Elsevier Boycott Grows: MIT Faculty Speak About Participation

Posted February 10th, 2012 by Ellen Duranceau

The boycott of Elsevier started by mathematician Timothy Gowers has rapidily grown to nearly 5000 names, including at least 45 from MIT. MIT signers, who constitute nearly one percent of participants, come from all across MIT, including Biology, CSAIL, EECS, Linguistics, Math, the Media Lab, Philosophy, and Physics.

“I signed the petition simply because I believe that if taxpayers fund research, they should have access to the results of that research without going through a paywall,” says EECS Professor Seth Teller.

Those taxpayers would not have access to government-funded research if Elsevier has its way. Elsevier supports the Research Works Act (RWA), which would prohibit the government from requiring authors to openly share articles that result from the research it funds, thus making the existing NIH Public Access Policy, or any others like it, illegal.

For Professor Scott Aaronson, “signing this petition was a no-brainer.” He “started boycotting Elsevier and most other commercial publishers as a graduate student, because the economic model didn’t make sense” to him. “I couldn’t understand why academics were (1) donating their papers to publishers like Elsevier, (2) signing away their copyrights, (3) asking their universities’ libraries to buy *back* the papers at exorbitant, ever-increasing costs, and (4) even reviewing the papers (an onerous burden) free of charge, all while I could see for myself that the publishers were providing little or no ‘value-added,’ since most people just downloaded the papers from the arXiv or the authors’ homepages anyway.”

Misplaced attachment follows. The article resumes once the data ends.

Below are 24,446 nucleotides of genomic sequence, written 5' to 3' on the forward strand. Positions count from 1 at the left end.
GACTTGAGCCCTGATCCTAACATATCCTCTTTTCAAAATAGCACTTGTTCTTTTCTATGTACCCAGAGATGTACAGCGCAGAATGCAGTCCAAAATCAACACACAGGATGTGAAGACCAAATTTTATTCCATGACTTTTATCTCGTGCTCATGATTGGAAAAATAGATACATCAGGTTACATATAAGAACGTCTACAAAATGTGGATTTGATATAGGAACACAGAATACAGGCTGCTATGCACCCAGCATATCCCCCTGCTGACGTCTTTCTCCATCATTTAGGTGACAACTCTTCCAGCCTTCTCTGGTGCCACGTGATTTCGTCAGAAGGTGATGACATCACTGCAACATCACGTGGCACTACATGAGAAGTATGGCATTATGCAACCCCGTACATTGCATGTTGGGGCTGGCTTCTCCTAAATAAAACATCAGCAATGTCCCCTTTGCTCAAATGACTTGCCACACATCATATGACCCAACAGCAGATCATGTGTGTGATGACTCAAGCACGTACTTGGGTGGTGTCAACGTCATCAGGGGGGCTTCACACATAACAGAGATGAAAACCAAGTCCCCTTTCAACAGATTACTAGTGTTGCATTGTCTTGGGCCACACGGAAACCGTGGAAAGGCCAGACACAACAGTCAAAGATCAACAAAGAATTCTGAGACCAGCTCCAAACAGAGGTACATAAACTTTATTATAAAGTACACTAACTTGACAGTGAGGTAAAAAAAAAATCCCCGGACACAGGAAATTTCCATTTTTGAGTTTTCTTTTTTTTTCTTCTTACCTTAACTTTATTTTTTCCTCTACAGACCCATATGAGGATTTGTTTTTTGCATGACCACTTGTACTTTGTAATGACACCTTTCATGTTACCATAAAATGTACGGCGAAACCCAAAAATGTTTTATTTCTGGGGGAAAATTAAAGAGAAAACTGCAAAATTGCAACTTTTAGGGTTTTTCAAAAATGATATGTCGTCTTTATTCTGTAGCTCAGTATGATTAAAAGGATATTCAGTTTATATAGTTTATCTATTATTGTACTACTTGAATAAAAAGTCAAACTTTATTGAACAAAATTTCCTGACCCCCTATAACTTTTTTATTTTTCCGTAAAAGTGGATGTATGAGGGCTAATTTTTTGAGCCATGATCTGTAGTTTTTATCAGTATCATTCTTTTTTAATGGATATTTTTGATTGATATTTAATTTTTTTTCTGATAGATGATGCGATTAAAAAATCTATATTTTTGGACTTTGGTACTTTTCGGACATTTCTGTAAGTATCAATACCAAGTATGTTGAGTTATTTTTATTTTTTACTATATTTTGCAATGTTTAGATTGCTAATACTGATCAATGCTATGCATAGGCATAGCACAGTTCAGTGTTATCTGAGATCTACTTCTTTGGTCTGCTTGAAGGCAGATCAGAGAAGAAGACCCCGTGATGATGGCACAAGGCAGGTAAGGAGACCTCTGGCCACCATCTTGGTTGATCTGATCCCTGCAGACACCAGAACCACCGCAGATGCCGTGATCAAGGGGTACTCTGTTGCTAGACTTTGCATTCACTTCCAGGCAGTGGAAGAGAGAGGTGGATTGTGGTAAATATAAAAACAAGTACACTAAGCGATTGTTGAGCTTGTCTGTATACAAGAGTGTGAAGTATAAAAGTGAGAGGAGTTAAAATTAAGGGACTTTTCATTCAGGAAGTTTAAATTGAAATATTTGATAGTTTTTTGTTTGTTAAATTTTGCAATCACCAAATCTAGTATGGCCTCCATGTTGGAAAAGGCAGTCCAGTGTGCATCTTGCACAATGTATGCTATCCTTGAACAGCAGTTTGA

For Professor Aaronson, this boycott has been a long time coming. “I’ve simply been waiting for what I saw as the inevitable moment when a critical mass of academics would ‘wake up’ to the issue” that the existing publishing model, with ever-increasing prices, was “unsustainable,” he says. “Now that one of the greatest mathematicians on earth (Timothy Gowers) is spearheading the boycott movement, and dozens of other leading figures in the mathematical community have declared their support, that moment may have arrived.”

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